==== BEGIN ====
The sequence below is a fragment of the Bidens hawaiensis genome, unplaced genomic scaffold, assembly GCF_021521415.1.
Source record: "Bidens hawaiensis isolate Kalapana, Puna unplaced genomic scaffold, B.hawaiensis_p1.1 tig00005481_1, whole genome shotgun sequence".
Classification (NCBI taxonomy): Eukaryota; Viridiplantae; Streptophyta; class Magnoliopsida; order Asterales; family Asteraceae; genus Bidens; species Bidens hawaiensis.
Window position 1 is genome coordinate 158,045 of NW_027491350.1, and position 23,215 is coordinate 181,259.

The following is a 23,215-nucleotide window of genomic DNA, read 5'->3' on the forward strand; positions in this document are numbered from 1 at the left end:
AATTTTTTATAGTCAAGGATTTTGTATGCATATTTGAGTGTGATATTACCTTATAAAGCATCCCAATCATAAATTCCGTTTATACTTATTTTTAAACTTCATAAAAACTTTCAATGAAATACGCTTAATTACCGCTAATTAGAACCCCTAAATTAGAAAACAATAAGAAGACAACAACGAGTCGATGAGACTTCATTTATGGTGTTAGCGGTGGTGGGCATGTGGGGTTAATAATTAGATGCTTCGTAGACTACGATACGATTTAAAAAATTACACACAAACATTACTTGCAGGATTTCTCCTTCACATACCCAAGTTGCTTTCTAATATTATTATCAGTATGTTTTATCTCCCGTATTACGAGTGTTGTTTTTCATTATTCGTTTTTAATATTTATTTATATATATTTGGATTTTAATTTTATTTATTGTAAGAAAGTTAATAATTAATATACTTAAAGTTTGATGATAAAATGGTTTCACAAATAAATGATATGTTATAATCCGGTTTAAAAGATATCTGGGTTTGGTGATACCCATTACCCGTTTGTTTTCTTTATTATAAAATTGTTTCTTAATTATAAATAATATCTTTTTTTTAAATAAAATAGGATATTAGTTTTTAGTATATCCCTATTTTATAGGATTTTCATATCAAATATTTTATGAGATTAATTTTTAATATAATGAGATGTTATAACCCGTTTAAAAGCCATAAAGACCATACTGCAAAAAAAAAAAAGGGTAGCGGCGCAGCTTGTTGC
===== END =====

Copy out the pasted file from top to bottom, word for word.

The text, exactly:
The sequence below is a fragment of the Bidens hawaiensis genome, unplaced genomic scaffold, assembly GCF_021521415.1.
Source record: "Bidens hawaiensis isolate Kalapana, Puna unplaced genomic scaffold, B.hawaiensis_p1.1 tig00005481_1, whole genome shotgun sequence".
Classification (NCBI taxonomy): Eukaryota; Viridiplantae; Streptophyta; class Magnoliopsida; order Asterales; family Asteraceae; genus Bidens; species Bidens hawaiensis.
Window position 1 is genome coordinate 158,045 of NW_027491350.1, and position 23,215 is coordinate 181,259.

The following is a 23,215-nucleotide window of genomic DNA, read 5'->3' on the forward strand; positions in this document are numbered from 1 at the left end:
AATTTTTTATAGTCAAGGATTTTGTATGCATATTTGAGTGTGATATTACCTTATAAAGCATCCCAATCATAAATTCCGTTTATACTTATTTTTAAACTTCATAAAAACTTTCAATGAAATACGCTTAATTACCGCTAATTAGAACCCCTAAATTAGAAAACAATAAGAAGACAACAACGAGTCGATGAGACTTCATTTATGGTGTTAGCGGTGGTGGGCATGTGGGGTTAATAATTAGATGCTTCGTAGACTACGATACGATTTAAAAAATTACACACAAACATTACTTGCAGGATTTCTCCTTCACATACCCAAGTTGCTTTCTAATATTATTATCAGTATGTTTTATCTCCCGTATTACGAGTGTTGTTTTTCATTATTCGTTTTTAATATTTATTTATATATATTTGGATTTTAATTTTATTTATTGTAAGAAAGTTAATAATTAATATACTTAAAGTTTGATGATAAAATGGTTTCACAAATAAATGATATGTTATAATCCGGTTTAAAAGATATCTGGGTTTGGTGATACCCATTACCCGTTTGTTTTCTTTATTATAAAATTGTTTCTTAATTATAAATAATATCTTTTTTTTAAATAAAATAGGATATTAGTTTTTAGTATATCCCTATTTTATAGGATTTTCATATCAAATATTTTATGAGATTAATTTTTAATATAATGAGATGTTATAACCCGTTTAAAAGCCATAAAGACCATACTGCAAAAAAAAAAAAGGGTAGCGGCGCAGCTTGTTGC